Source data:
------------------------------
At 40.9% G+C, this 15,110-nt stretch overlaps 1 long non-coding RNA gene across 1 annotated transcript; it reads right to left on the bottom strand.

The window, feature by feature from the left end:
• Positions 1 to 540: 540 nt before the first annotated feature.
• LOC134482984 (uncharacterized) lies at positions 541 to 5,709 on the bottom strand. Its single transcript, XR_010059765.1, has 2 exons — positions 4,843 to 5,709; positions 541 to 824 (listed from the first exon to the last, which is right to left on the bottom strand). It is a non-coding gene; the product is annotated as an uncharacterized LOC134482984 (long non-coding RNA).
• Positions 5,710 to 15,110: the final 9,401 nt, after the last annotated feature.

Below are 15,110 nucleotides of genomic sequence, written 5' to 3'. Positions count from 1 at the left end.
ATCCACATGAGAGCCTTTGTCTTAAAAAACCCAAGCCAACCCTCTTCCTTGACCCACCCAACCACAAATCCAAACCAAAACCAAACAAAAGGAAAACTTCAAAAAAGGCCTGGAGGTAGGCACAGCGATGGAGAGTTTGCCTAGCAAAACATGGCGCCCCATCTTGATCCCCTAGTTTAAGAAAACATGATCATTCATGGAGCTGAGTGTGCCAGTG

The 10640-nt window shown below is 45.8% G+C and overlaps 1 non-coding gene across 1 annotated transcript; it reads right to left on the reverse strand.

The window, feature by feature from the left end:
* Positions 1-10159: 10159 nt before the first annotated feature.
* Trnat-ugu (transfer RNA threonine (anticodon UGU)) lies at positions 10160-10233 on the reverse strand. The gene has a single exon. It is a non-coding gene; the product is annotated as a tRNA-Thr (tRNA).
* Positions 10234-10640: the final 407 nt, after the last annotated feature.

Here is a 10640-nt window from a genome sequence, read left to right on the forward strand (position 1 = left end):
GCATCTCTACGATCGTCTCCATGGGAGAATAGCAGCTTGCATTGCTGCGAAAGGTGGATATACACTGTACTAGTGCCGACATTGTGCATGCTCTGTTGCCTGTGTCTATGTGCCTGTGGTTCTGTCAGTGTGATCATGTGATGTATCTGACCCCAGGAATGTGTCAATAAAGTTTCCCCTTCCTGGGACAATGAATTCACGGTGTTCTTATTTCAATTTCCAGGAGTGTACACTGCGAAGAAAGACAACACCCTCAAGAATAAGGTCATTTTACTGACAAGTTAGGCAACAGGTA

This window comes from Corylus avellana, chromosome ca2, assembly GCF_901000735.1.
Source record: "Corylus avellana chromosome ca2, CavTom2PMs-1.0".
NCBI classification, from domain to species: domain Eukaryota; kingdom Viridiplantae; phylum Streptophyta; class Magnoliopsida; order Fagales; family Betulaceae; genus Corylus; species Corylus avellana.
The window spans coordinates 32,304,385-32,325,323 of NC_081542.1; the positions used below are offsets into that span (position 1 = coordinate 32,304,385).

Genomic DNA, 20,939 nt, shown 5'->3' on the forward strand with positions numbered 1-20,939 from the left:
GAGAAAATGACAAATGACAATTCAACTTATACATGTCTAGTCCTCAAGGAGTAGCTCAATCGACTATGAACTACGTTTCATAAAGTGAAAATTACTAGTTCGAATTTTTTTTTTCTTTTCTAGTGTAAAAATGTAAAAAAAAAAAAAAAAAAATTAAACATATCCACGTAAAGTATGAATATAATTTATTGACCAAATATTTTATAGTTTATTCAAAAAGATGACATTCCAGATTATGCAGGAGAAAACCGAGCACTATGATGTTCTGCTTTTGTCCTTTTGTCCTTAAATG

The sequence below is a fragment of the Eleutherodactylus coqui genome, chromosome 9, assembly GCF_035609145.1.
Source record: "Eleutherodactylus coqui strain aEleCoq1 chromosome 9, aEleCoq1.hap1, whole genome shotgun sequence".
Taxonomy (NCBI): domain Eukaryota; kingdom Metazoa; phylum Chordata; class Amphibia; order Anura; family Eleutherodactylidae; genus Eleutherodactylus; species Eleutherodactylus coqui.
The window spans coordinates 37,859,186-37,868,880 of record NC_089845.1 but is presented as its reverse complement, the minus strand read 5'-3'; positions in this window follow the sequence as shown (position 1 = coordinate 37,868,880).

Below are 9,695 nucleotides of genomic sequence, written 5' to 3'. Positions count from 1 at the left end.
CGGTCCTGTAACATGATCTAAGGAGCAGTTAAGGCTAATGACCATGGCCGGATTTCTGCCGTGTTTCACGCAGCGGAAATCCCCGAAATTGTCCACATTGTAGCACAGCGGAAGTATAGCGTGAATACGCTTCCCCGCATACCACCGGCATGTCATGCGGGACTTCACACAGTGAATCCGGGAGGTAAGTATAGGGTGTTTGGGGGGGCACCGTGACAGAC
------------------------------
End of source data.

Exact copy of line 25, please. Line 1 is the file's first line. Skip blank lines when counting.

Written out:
Below are 9,695 nucleotides of genomic sequence, written 5' to 3'. Positions count from 1 at the left end.